Laufer Center Physical & Quantitative Biology PhD Program

Physical & quantitative biologists explore principles of biology by harnessing the power of physics, mathematics, chemistry and computer science. The skills you learn here will enable you to model biological processes, discover new medicines, probe evolutionary relationships and principles, design nano-bio devices, and engineer new organisms for creating renewable chemicals, fuels, and drugs. Our program allows you to strengthen your skills as a physicist, chemist, or applied mathematician at the same time you deepen your understanding of biology.  For our perspective, see the Welcome to the Laufer Center Opening event.

Is the Laufer Center PQB program right for you?

Our program focuses on principles, modeling and simulations as a route to insight in biology.  We believe in the importance of coupling theory with experiments and in the importance of evolutionary principles. Our program gives all our students − whether from physics, math, computation or chemistry − options for learning the full breadth of the physical-science tools of the trade, including physical model-making, computational structural biology, bionformatics and genomics, systems biology and dynamics. And, in conjunction with the Stony Brook University's Alan Alda Center for Communicating Science, we help our students acquire the strongest possible career and communication skills.  

You can choose your PhD research advisor from among our 16 Laufer Center faculty across Stony Brook, Cold Spring Harbor and Brookhaven National Labs.

Stony Brook University has a world-class scientific environment that includes highly ranked departments in the disciplines at the interface between the life and physical sciences, and an outstanding Medical School on the same campus. We have strong ties to neighboring institutions – Brookhaven National Labs and Cold Spring Harbor. Taken together, our three institutions account for 18 Nobel Prizes over the past half century.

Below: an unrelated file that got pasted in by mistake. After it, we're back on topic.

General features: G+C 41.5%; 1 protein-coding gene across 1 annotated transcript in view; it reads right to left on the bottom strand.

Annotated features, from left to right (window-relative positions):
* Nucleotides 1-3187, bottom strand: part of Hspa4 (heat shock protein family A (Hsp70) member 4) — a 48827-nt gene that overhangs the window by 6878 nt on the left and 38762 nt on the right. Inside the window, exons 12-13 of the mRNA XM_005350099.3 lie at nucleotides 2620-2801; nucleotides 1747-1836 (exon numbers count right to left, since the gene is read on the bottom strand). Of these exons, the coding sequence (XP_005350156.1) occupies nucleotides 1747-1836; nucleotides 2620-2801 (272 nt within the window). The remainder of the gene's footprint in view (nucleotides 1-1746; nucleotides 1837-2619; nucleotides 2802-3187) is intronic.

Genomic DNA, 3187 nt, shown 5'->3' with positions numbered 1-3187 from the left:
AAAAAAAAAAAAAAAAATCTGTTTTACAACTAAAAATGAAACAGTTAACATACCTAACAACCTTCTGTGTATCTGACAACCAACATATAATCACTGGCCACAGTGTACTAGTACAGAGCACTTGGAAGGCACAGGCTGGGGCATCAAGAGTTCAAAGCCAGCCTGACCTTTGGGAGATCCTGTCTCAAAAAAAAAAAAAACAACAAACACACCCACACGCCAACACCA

The Laufer Center is designed to foster scientific interactions and collaborations, through a state-of-the-art video-conferencing facilities, our own 72-seat auditorium, and our Laufer Hub, a great little lounge for eating, meeting, greeting or just hanging out.  We have regular seminars by leaders of physical and quantitative biology from around the world. These get-togethers are a great opportunity to understand new perspectives and to develop your network.

How do you apply?

Depending upon your interest there are different academic paths for entering the Laufer Center PQB program. The following departments provide a gateway to the program.  For information on applying visit one of these sites:

Physics apply at Stony Brook Physics Department

Math or Computer Science apply at SBU Department of Applied Math & Statistics

Chemistry apply at SBU Chemistry Department

Biology apply to either

  • Molecular & Cellular Biology or
  • Biochemistry & Structural Biology or
  • Biomedical Engineering

  • What coursework will you take?

    The detailed course requirements are given here.  In short, you will take some courses that are specific to your home department (Physics, Chemistry, Applied Math & Statistics, Molecular and Cellular Biology, or Biochemistry and Structural Biology).  You will take other courses in Physical & Quantitative Biology, such as the following:  

    In addition, you'll take an introduction and overview of PQB (iPQB), a basic introduction to biology, a journal club, and a course on leadership, career skills and how to communicate science. And, in your first year, you'll do rotations in a few research labs of your choice, to help you choose the lab for your PhD research.  This curriculum provides the background you need in biology, even if have not had much before.

    Stony Brook University is a thriving seaside academic community in a beautiful wooded New-England-like environment, only a 90-minute train ride away from New York City. We welcome your application for our Laufer Center PhD program in physical & quantitative biology.